Dropping $100 Bills on the Sidewalk, or Even More on Excess Reserves
The sarcasm of the title of my recent post notwithstanding, there are some things economists understand to be true that are. Among those:
- People respond to incentives
As with the Supreme Court, economists extend this principle to organizations, on the (generally correct) idea that organizations are made up of people who act in their own best interest. (It isn’t, pace the old joke, that they wouldn’t pick up a $100 bill lying on the sidewalk; it’s that they would never believe someone would drop one there in the first place.) This is how you get to teach courses in “Organizational Behavior” and the like—it’s not the madness of crowds if they all act “rationally” on an individual basis. (More Skinner than Ballard, but I sidebar.)
In economic models, as I obliquely ,mentioned last post, there is no risk-free arbitrage: if there were, “the market” would eliminate it, because it would mean someone was dropping $100 bills on the sidewalk, and the “the market” would make certain that person (or organization) was bankrupted, or at least suffered enough of a loss to change its behavior.
If you need proof of that:
Note that there were a nominal amount of excess reserves being held by some institutions even before interest was paid. We can treat them basically as rounding errors and systemic inefficiencies; given the skewness of the risk-reward, it has always been safer to put an extra $20,000 or so “in reserve” for late transactions, counterparty failures to deliver, or just plain calculation errors. Think of it as the equivalent of taking $60 out of the ATM when you only expect to need $40; the ability to pay taxes you forgot to calculate, upgrade a shirt from poly to cotton, or buy a bottle of water “on impulse” is more valuable (utile) than the day’s interest on that $20 (currently, just over 1/100,000th of a cent from one of my TBTF financial institutions; half that from the other). And so it goes for reserves.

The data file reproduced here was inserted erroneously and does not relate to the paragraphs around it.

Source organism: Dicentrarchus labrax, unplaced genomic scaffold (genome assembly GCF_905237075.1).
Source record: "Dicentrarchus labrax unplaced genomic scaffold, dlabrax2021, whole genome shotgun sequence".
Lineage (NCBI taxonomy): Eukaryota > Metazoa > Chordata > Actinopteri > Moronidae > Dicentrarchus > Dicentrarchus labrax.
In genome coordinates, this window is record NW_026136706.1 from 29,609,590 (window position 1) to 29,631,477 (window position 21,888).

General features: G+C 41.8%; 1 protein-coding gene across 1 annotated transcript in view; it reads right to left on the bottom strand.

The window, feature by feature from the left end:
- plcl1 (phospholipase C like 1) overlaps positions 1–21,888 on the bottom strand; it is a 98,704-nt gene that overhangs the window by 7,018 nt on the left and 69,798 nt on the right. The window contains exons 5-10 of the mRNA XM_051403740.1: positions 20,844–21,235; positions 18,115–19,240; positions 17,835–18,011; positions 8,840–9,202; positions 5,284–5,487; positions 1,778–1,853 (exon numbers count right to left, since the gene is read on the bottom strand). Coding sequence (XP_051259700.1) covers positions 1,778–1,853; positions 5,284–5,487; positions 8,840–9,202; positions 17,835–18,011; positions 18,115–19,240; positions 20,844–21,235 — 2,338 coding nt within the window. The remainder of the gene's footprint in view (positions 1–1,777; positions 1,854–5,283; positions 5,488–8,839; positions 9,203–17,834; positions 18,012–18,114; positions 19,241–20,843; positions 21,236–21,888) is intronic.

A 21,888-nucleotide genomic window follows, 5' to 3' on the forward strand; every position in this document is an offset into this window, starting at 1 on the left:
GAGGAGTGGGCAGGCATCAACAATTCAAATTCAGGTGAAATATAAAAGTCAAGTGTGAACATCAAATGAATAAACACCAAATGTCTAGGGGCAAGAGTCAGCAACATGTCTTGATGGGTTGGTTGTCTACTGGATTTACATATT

But in September of 2008, the Fed decides to pay interest on reserves—including Excess Reserves. The banks can now make 25 times what they pay in interest, risk-free, just by holding onto money. The Fed is, essentially, leaving $100 bills on the sidewalk.